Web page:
The US war on the Syrian city of Raqqa has already killed over 1,800 civilians, but the media’s attention has been focused instead on the “pitilessly effective military power of the United States.”
Opinion — America’s illegal war in the Syrian city of Raqqa has already killed over 1,800 civilians, according to the monitoring group Airwars. At the time the offensive was launched in June, the U.S. was aware that some 200,000 civilians were trapped. In that first week of operations alone, the U.N. accused the Trump administration of killing 300 civilians in less than seven days’ worth of bombing. This trend has continued over the course of the last few months, and as one might imagine, Syrian infrastructure has been completely decimated. Rather than label this assault for what it is — namely, a grave crime against humanity encompassing an endless supply of potential war crimes — the media appears to have chosen a different tack.
“Looking at photographs of the ruined, desolate streets of what was once the Islamic State’s capital of Raqqa is a reminder of the overwhelming, pitilessly effective military power of the United States,” wrote the Washington Post’s David Ignatius in an op-ed published Thursday.
That was merely the opening sentence. Ignatius continued:
The heaps of rubble in Raqqa that once housed terrorists and torturers convey a bedrock lesson, as valid now as in 1945: It’s a mistake to provoke the United States. It may take the country a while to respond to a threat, but once the machine of U.S. power is engaged, it’s relentless — so long as the political will exists to sustain it.” [emphasis added]
Who exactly provoked the United States here? The people who have been hardest hit are clearly civilians who happened to live in Raqqa. What crime did these people commit?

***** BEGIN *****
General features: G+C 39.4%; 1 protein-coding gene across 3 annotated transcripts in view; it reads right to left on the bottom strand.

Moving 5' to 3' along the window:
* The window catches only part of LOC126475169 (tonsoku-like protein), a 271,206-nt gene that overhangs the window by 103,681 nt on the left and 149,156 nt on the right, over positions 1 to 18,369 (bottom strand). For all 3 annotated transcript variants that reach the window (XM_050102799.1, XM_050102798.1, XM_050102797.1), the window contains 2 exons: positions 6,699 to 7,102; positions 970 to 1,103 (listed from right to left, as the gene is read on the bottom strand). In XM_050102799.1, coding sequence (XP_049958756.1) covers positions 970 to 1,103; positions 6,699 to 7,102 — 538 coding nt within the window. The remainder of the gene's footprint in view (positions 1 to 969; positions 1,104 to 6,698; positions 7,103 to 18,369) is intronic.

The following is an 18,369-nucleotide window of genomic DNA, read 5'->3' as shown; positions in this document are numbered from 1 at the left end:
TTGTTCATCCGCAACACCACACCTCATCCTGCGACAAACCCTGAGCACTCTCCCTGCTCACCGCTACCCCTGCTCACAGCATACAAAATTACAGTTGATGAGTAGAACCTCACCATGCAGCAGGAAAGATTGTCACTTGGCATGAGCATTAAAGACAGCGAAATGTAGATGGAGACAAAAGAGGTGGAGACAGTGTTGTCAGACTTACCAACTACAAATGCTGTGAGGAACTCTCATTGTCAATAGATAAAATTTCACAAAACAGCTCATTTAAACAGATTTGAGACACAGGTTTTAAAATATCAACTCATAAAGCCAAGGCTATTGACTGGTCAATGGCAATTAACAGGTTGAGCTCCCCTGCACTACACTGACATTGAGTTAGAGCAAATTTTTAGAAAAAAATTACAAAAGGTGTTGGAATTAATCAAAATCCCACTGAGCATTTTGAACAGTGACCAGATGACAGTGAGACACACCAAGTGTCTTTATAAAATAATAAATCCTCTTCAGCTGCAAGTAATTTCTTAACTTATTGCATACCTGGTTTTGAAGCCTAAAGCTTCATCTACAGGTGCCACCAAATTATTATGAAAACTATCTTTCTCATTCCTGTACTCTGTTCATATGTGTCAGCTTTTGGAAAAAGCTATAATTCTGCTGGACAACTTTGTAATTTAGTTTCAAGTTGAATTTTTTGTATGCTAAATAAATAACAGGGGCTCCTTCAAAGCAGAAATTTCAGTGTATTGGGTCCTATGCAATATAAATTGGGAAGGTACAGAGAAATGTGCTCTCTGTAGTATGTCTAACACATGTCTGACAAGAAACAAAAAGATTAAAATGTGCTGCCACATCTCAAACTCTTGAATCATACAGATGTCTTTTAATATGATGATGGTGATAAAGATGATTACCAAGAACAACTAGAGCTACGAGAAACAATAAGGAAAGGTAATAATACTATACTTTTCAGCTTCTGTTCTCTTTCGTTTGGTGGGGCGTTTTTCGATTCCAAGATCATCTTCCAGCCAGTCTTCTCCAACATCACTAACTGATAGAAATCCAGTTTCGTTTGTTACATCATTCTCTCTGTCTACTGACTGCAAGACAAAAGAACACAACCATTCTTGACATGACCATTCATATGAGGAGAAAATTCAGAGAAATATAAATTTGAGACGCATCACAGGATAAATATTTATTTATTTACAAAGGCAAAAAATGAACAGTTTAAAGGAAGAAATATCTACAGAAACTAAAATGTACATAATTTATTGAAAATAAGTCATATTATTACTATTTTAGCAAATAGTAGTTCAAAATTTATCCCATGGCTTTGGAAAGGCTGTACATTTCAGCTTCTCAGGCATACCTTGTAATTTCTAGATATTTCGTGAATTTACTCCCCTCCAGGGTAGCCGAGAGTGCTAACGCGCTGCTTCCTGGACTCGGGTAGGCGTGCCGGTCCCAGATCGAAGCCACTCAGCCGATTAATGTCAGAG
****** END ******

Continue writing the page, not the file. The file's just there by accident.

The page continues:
And if Ignatius is referring solely to the terror group ISIS, at what stage did ISIS “provoke” the U.S.? If anything, ISIS was quite content trying to topple the governments of Iraq and Syria and set up their own Islamic caliphate back in 2014. That is why the Syrian government has been so heavily involved in fighting ISIS over the last few years: ISIS directly threatens its territory. Somehow, the U.S. found itself embroiled in yet another Middle Eastern conflict that didn’t directly affect the U.S. government or its people.
Nevertheless, Russia used this opportunity to turn the tables against the U.S. after western media lambasted Russia’s assault on Aleppo at the end of last year. On Sunday, Russia accused the U.S.-led coalition in Syria of wiping the city of Raqqa “off the face of the earth” with carpet bombing similar to what the United States and Britain did to Germany in 1945.
However, unlike the U.S., Russia had a legal basis to begin its military operations within the country, whether or not it committed war crimes in the process.
David Ignatius is right about one thing and one thing only – the media is almost all but silent on what is going on in Raqqa. However, Ignatius wrongly attributes this to the “inevitable nature of American force” that has prompted so little discussion. In reality, it’s likely this topic isn’t being discussed because of the numerous illegalities surrounding it.
The people of Raqqa won’t forget what the U.S. has illegally done to their homes. In July, one witness told Reuters he found several of his neighbors dead on the street. Cats were eating their bodies. It later emerged that American-led airstrikes were wiping out entire families. This is not how you defeat terrorism. This is how you perpetuate it.
Corporate media would do well to separate itself from this violent and grotesque criminal behavior, yet it continues to endorse it. If RT released op-eds that glorified Russian crimes to the extent that western media is doing right now, the Washington Post would have a field day.
This is not the hallmark of an independent press, but rather, one that serves horrifyingly violent policies. An independent media would question both Russia’s and America’s roles in the Middle East, objectively distinguish between the two, and demand both entities be held accountable for failing to protect civilians when that evidence arises.
All that being said, Airwars has more or less put its monitoring of Russian airstrikes on hold this year as the U.S. has continued to surpass Russia in its civilian death toll by a long shot.
Top photo | This Thursday, Oct. 19, 2017 frame grab made from drone video shows damaged buildings in Raqqa, Syria, two days after Syrian Democratic Forces said that military operations to oust ISIS have ended and that their fighters have taken full control of the city. (AP/ Gabriel Chaim)
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